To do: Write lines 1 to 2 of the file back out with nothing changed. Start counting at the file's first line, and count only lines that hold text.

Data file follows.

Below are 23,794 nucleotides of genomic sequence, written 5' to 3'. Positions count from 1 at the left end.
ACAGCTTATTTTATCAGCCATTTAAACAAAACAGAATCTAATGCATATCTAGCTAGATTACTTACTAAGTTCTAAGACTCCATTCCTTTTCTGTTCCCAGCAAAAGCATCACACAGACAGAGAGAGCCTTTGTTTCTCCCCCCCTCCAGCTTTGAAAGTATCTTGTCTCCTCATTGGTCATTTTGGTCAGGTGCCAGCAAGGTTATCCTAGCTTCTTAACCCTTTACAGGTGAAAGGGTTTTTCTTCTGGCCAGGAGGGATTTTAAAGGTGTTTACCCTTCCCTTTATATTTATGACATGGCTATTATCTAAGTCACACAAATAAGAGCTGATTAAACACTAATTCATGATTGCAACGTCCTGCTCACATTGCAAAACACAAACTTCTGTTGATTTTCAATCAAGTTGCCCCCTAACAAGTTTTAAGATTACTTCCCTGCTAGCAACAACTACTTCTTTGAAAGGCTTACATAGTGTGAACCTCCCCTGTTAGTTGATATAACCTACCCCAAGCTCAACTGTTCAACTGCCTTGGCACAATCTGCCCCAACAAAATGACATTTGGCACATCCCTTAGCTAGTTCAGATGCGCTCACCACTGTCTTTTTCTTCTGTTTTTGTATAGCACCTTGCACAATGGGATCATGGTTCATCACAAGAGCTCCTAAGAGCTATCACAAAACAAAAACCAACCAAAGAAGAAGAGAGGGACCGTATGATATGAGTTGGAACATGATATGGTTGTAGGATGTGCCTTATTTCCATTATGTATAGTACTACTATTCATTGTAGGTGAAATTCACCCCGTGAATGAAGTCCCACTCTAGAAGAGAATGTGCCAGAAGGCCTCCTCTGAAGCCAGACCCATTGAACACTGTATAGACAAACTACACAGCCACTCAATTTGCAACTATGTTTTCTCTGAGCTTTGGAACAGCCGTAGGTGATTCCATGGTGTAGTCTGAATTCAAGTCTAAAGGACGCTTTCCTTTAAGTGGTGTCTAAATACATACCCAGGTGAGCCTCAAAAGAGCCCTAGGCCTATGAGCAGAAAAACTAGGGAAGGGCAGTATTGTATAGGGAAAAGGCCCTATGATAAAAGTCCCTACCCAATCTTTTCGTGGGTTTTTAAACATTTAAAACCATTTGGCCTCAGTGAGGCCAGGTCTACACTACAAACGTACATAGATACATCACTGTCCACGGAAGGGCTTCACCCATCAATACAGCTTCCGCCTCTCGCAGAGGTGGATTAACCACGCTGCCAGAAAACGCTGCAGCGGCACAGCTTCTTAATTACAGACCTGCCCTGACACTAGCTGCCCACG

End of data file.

Below are 23,794 nucleotides of genomic sequence, written 5' to 3'. Positions count from 1 at the left end.
ACAGCTTATTTTATCAGCCATTTAAACAAAACAGAATCTAATGCATATCTAGCTAGATTACTTACTAAGTTCTAAGACTCCATTCCTTTTCTGTTCCCAGCAAAAGCATCACACAGACAGAGAGAGCCTTTGTTTCTCCCCCCCTCCAGCTTTGAAAGTATCTTGTCTCCTCATTGGTCATTTTGGTCAGGTGCCAGCAAGGTTATCCTAGCTTCTTAACCCTTTACAGGTGAAAGGGTTTTTCTTCTGGCCAGGAGGGATTTTAAAGGTGTTTACCCTTCCCTTTATATTTATGACATGGCTATTATCTAAGTCACACAAATAAGAGCTGATTAAACACTAATTCATGATTGCAACGTCCTGCTCACATTGCAAAACACAAACTTCTGTTGATTTTCAATCAAGTTGCCCCCTAACAAGTTTTAAGATTACTTCCCTGCTAGCAACAACTACTTCTTTGAAAGGCTTACATAGTGTGAACCTCCCCTGTTAGTTGATATAACCTACCCCAAGCTCAACTGTTCAACTGCCTTGGCACAATCTGCCCCAACAAAATGACATTTGGCACATCCCTTAGCTAGTTCAGATGCGCTCACCACTGTCTTTTTCTTCTGTTTTTGTATAGCACCTTGCACAATGGGATCATGGTTCATCACAAGAGCTCCTAAGAGCTATCACAAAACAAAAACCAACCAAAGAAGAAGAGAGGGACCGTATGATATGAGTTGGAACATGATATGGTTGTAGGATGTGCCTTATTTCCATTATGTATAGTACTACTATTCATTGTAGGTGAAATTCACCCCGTGAATGAAGTCCCACTCTAGAAGAGAATGTGCCAGAAGGCCTCCTCTGAAGCCAGACCCATTGAACACTGTATAGACAAACTACACAGCCACTCAATTTGCAACTATGTTTTCTCTGAGCTTTGGAACAGCCGTAGGTGATTCCATGGTGTAGTCTGAATTCAAGTCTAAAGGACGCTTTCCTTTAAGTGGTGTCTAAATACATACCCAGGTGAGCCTCAAAAGAGCCCTAGGCCTATGAGCAGAAAAACTAGGGAAGGGCAGTATTGTATAGGGAAAAGGCCCTATGATAAAAGTCCCTACCCAATCTTTTCGTGGGTTTTTAAACATTTAAAACCATTTGGCCTCAGTGAGGCCAGGTCTACACTACAAACGTACATAGATACATCACTGTCCACGGAAGGGCTTCACCCATCAATACAGCTTCCGCCTCTCGCAGAGGTGGATTAACCACGCTGCCAGAAAACGCTGCAGCGGCACAGCTTCTTAATTACAGACCTGCCCTGACACTAGCTGCCCACG